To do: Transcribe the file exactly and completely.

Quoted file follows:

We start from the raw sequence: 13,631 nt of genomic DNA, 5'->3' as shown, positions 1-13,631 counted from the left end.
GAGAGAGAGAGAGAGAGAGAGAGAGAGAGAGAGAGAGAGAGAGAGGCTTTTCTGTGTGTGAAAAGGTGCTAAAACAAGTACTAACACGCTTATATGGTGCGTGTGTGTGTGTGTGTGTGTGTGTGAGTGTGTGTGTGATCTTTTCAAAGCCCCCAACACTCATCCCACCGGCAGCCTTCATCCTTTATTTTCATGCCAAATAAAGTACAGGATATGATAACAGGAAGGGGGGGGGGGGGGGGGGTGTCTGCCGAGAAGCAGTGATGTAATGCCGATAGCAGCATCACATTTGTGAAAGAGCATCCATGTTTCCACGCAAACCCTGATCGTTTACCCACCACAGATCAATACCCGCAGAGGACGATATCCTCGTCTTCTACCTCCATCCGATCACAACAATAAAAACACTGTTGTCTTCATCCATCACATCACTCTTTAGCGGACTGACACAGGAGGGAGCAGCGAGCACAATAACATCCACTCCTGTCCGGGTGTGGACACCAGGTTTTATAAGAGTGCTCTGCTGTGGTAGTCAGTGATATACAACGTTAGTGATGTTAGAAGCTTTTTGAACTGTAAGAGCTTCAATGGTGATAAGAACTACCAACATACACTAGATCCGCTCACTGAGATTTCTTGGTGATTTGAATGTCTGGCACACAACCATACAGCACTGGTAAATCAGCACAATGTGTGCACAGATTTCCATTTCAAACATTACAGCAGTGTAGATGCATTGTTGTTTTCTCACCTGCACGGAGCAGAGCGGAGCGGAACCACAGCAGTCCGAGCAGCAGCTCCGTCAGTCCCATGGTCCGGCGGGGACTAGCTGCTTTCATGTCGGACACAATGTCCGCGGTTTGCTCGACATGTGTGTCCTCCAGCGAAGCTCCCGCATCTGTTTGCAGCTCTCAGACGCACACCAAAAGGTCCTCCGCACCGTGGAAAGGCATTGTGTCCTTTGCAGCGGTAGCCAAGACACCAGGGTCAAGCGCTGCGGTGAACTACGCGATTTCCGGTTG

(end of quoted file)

We start from the raw sequence: 13,631 nt of genomic DNA, 5'->3' as shown, positions 1-13,631 counted from the left end.
GAGAGAGAGAGAGAGAGAGAGAGAGAGAGAGAGAGAGAGAGAGAGGCTTTTCTGTGTGTGAAAAGGTGCTAAAACAAGTACTAACACGCTTATATGGTGCGTGTGTGTGTGTGTGTGTGTGTGTGAGTGTGTGTGTGATCTTTTCAAAGCCCCCAACACTCATCCCACCGGCAGCCTTCATCCTTTATTTTCATGCCAAATAAAGTACAGGATATGATAACAGGAAGGGGGGGGGGGGGGGGGGTGTCTGCCGAGAAGCAGTGATGTAATGCCGATAGCAGCATCACATTTGTGAAAGAGCATCCATGTTTCCACGCAAACCCTGATCGTTTACCCACCACAGATCAATACCCGCAGAGGACGATATCCTCGTCTTCTACCTCCATCCGATCACAACAATAAAAACACTGTTGTCTTCATCCATCACATCACTCTTTAGCGGACTGACACAGGAGGGAGCAGCGAGCACAATAACATCCACTCCTGTCCGGGTGTGGACACCAGGTTTTATAAGAGTGCTCTGCTGTGGTAGTCAGTGATATACAACGTTAGTGATGTTAGAAGCTTTTTGAACTGTAAGAGCTTCAATGGTGATAAGAACTACCAACATACACTAGATCCGCTCACTGAGATTTCTTGGTGATTTGAATGTCTGGCACACAACCATACAGCACTGGTAAATCAGCACAATGTGTGCACAGATTTCCATTTCAAACATTACAGCAGTGTAGATGCATTGTTGTTTTCTCACCTGCACGGAGCAGAGCGGAGCGGAACCACAGCAGTCCGAGCAGCAGCTCCGTCAGTCCCATGGTCCGGCGGGGACTAGCTGCTTTCATGTCGGACACAATGTCCGCGGTTTGCTCGACATGTGTGTCCTCCAGCGAAGCTCCCGCATCTGTTTGCAGCTCTCAGACGCACACCAAAAGGTCCTCCGCACCGTGGAAAGGCATTGTGTCCTTTGCAGCGGTAGCCAAGACACCAGGGTCAAGCGCTGCGGTGAACTACGCGATTTCCGGTTG